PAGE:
Killing time inside an airport is a challenge most fliers face, particularly those travelling with children on international flights scheduled at odd hours.
For passengers who had their fill of duty- free shopping and eating out, Mumbai airport, last week, opened other avenues of entertainment. Two flight simulators — a Boeing 737 aircraft and a fighter jet — have been set up on Level 3 of the international terminal T2 for anybody interested in experiencing a cockpit and getting a sense of what pilots do with an aircraft mid-air.
“The response has been good. Some passengers said they would come in early to try the experience,” said a Mumbai International Airport Limited (MIAL) spokesperson.
The service, which was introduced at Delhi airport’s T3 terminal last year and is also available at a few shopping malls, is priced between Rs250 and Rs1,950 for time slots spanning 15 minutes to an hour, said airport officials.
The Boeing simulator has a replica of the plane’s actual cockpit with all the controls and the option to land at 20,000 airports in different weather conditions. The 4D fighter jet simulator is an award-winning design used by the Canadian Air Force for its entry level cadet training. It also comes with an added feature of an air combat battle with enemy aircraft, said officials.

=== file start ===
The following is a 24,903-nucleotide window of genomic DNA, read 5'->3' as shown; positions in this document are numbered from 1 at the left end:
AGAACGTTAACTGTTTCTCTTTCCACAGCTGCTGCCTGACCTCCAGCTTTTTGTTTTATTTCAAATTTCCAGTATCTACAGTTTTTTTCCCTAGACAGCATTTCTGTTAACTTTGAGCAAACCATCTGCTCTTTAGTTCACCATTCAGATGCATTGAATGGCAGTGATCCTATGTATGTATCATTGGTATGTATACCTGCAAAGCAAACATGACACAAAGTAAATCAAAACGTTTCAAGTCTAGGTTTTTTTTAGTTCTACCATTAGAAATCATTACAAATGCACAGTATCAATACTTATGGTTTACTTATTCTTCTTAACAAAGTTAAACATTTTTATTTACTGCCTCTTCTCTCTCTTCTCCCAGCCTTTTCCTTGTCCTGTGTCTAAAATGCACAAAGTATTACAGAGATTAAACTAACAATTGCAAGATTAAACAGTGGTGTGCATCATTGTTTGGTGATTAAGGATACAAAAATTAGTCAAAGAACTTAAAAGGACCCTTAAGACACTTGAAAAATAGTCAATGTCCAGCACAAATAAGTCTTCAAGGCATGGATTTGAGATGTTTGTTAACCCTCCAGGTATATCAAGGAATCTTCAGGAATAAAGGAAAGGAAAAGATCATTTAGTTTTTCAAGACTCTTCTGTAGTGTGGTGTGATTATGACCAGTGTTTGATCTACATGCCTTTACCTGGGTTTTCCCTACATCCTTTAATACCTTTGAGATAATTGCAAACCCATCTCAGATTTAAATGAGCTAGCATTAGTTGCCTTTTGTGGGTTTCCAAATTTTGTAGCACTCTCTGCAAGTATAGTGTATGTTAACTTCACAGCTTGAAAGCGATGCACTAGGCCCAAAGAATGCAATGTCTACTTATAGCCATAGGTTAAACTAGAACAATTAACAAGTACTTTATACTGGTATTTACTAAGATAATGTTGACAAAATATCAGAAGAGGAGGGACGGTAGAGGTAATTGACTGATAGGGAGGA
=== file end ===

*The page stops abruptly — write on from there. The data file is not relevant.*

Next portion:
Mumbai airport’s plans are part of a global trend where big airports which double-up as a destination and not just a transit point, try to become entertainment destinations themselves. “Look at Singapore’s Changi international airport. It has a swimming pool that offers a warm dip to foreign tourists, particularly those arriving from cold countries. The whole experience priced at approximately 15-odd US dollars includes a drink, shower and a nice view of flights taking off,” said Milind Joshi, a Powai- based entrepreneur, who frequently travels between Mumbai and New York. He said the airport has a movie theatre and quick access to world famous casinos. “Even a sixhour-long stopover runs out in no time.”
Industry experts said the t rend also enabled private airports to generate revenue from non-traditional channels.